“Chris Celentino, OTA’s current board chair and one of the school’s founding members, said when the school opened with a class of 180 students, half came from families that would otherwise send their kids to private schools. He attributes OTA’s ability to attract college-educated parents to its challenging and innovative curriculum.”

 And,

 “Whether it’s a product of innovative instruction, or has more to do with the fact that unlike at many traditional district schools, few OTA students live in poverty, test scores have remained consistently above the district average.”

 In addition to being unstable, Old Town Academy is really a publicly financed private school. Many parents do not want their children in school with “those people” so the poorly written charter school law made it possible to set up what is essentially a private school but charge its operating expenses to taxpayers.

In February the San Diego Union reported on the final stage of the Steve Van Zant charter school corruption trial:

 “Steve Van Zant, a key figure in the expansion of charter schools in San Diego County and elsewhere in California, pleaded guilty Thursday to a felony violation of the Political Reform Act. Van Zant’s financial interests in growing independent charters, and his efforts getting them into school districts without notification, have raised questions about widely perceived shortcomings in state law that now even advocates say allow for exploitation. While superintendent of the rural Mountain Empire Unified School District, Van Zant received a stipend through his contract for each charter school the district authorized. The arrangement was in violation of conflict-of-interest laws, said Deputy District Attorney Leon Schorr, who heads the public integrity unit.”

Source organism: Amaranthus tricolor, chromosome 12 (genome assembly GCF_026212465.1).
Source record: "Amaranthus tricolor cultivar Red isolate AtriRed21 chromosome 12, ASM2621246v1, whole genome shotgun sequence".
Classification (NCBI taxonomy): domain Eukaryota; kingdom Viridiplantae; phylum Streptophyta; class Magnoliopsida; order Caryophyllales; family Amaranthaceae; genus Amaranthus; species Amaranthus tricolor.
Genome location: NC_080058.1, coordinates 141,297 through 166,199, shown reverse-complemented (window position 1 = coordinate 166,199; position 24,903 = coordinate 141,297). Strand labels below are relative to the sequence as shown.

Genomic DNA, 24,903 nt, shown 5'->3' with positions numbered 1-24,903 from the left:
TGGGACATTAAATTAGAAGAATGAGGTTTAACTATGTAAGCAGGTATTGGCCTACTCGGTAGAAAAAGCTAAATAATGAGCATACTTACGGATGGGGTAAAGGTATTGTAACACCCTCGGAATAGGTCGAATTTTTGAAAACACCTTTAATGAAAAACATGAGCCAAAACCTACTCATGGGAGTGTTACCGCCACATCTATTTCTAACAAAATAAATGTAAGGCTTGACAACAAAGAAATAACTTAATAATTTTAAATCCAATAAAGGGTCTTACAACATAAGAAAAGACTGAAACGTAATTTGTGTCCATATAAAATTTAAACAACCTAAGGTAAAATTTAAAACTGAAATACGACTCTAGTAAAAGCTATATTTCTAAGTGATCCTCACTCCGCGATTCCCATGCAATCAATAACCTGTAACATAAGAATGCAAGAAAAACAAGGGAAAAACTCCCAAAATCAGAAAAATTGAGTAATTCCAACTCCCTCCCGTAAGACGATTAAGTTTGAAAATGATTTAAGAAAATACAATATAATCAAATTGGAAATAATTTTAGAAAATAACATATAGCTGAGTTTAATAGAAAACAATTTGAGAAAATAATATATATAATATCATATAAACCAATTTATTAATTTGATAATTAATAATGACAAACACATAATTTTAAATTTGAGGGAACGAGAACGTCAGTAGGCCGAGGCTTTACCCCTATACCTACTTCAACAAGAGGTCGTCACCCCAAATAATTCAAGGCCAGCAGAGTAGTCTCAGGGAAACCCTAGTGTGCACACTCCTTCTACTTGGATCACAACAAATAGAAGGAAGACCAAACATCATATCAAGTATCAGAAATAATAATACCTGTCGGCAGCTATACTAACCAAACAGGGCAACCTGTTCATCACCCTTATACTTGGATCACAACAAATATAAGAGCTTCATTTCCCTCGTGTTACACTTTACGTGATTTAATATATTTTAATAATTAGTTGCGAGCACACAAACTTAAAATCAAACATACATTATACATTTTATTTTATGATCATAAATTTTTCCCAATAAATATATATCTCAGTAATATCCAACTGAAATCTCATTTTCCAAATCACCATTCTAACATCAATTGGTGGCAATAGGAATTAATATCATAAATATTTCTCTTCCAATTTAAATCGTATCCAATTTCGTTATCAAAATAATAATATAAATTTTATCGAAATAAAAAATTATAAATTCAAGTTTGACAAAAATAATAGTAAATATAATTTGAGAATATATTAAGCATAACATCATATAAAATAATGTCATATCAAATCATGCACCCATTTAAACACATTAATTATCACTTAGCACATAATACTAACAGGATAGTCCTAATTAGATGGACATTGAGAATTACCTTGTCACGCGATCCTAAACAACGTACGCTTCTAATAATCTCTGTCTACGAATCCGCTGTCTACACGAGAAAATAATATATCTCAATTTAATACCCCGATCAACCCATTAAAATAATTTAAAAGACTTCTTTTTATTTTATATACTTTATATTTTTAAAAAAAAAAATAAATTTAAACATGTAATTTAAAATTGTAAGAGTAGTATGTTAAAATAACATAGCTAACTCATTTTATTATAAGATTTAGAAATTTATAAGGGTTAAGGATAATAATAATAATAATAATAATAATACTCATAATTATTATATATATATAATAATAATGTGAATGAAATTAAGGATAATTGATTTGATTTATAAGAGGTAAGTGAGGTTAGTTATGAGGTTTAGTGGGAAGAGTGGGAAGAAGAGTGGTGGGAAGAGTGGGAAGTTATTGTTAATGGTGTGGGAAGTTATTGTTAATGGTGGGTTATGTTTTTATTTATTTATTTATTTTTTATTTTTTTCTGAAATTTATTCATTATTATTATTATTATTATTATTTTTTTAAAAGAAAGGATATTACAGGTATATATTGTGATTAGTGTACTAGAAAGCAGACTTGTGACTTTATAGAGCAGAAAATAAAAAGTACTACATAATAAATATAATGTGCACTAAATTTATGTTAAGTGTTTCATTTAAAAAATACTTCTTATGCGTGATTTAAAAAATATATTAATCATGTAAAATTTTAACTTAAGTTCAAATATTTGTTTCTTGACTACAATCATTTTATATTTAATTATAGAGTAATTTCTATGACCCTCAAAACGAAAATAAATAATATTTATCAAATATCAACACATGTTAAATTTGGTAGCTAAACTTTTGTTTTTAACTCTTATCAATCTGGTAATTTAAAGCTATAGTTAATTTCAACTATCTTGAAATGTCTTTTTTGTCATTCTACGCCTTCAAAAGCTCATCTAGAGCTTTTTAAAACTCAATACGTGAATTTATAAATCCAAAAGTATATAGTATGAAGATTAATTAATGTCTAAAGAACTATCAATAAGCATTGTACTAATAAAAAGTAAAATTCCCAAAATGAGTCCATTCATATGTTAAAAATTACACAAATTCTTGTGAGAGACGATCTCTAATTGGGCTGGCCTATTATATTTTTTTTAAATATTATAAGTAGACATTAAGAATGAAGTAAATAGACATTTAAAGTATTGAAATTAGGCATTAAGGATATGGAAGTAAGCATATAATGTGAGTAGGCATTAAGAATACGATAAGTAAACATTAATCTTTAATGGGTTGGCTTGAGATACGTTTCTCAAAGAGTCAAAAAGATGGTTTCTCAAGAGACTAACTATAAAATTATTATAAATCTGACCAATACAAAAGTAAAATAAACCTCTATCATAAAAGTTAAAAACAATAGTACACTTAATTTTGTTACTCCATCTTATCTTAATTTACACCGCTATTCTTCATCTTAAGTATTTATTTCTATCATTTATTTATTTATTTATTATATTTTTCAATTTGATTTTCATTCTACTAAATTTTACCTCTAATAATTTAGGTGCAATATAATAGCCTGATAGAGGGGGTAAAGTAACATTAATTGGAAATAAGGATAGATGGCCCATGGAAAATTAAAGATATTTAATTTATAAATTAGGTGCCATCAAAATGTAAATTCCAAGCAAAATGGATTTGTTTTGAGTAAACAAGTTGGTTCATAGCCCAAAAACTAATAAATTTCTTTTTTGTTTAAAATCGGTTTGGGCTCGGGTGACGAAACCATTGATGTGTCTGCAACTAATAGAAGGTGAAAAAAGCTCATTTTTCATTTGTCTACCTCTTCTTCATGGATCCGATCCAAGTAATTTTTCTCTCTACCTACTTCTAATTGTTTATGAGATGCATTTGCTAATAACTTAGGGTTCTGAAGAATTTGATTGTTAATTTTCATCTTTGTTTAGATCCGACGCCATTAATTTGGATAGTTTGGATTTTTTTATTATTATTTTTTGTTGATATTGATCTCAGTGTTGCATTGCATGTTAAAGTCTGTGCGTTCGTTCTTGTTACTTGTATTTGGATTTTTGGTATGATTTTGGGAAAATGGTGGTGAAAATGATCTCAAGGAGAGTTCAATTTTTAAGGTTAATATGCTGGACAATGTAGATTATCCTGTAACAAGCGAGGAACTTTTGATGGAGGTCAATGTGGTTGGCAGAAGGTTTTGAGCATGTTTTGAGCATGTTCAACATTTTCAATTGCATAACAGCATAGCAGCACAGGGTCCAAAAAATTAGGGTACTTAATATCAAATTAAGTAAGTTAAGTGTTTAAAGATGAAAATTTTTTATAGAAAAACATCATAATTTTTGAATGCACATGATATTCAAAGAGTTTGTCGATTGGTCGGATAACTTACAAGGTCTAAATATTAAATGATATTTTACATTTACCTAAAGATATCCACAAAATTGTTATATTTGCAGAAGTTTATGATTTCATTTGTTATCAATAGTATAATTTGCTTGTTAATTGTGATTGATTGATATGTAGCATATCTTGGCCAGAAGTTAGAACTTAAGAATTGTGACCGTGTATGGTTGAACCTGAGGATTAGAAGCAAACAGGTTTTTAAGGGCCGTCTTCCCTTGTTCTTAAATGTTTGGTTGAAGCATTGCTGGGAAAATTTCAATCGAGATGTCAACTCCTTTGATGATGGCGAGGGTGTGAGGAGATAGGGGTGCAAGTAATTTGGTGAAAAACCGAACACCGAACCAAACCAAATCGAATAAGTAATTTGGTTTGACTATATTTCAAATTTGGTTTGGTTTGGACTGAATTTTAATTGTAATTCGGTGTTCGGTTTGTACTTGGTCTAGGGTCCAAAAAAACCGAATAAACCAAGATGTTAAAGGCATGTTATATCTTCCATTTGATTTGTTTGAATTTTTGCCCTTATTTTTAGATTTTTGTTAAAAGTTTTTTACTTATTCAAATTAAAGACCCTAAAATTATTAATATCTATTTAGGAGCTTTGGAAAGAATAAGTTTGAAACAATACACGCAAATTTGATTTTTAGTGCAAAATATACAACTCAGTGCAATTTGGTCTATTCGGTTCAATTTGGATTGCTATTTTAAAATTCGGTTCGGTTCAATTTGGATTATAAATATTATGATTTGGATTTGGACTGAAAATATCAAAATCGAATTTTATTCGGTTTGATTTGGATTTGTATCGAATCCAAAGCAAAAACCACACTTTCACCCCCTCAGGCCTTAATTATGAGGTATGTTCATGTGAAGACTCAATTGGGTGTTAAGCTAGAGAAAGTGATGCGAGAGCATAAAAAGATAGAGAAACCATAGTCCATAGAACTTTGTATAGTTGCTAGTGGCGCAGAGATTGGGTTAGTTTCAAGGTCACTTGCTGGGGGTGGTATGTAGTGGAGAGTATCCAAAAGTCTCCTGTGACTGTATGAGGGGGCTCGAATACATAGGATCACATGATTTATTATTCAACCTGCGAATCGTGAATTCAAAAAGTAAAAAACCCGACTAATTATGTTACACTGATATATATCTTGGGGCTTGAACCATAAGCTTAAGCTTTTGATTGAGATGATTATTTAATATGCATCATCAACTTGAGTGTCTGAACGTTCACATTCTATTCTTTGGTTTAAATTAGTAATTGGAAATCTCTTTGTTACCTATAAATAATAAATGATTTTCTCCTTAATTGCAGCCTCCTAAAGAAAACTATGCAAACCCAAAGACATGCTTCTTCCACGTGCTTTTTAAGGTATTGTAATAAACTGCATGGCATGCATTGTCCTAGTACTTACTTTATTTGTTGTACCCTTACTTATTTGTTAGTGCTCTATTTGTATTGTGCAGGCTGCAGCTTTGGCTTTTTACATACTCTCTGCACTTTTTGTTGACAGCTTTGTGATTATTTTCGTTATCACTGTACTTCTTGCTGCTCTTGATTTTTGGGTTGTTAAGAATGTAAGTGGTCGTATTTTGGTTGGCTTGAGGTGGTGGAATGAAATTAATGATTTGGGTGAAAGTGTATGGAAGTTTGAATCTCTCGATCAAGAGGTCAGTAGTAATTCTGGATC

There was no effort here to improve education in California. It was simply greed driven corruption that used a poorly written charter law to purloin tax dollars.

College Preparatory Middle School was one of those out of district schools granted a charter by Steve Van Zant’s Mountain Empire School District. It opened with 83 uniformed students in a church in La Mesa. They now appear to be trying to execute the infamous charter school real estate scam.

The San Diego Union reported on January 31, 2016 that College Preparatory Middle School wants to build a major new facility in Spring Valley. The Union describes the financial proposal:

 “Under the financial arrangement, a Utah charter school developer and a Delaware subsidiary of a real estate trust headquartered in Missouri would finance the project with millions of California education dollars. College Prep would lease the new campus from the financiers for more than $620,000 a year, or 9.5 percent of the project cost. The charter could buy the campus after five years for 125 percent of the projected $6.8 million cost of the project.”

This is not about improving education or providing choice. This is solely about profits.

This year I wrote about the schools controlled by the Turkish cleric Fetullah Gulen withdrawing its request for a charter in Oceanside. In California, his schools are called Magnolia Public Schools. There are eleven of them including one at 6365 Lake Atlin Avenue in San Diego, the site of the old Cleveland Elementary School.

Foreign nationals are literally running our schools and it is hard to find a mall that does not have some form of charter learning center trying to lure children into sitting at computers in the mall school. Most of the new charter schools in San Diego are mall cyber schools with some tutoring. They are notoriously poor schools but they are sprouting everywhere because they are profitable.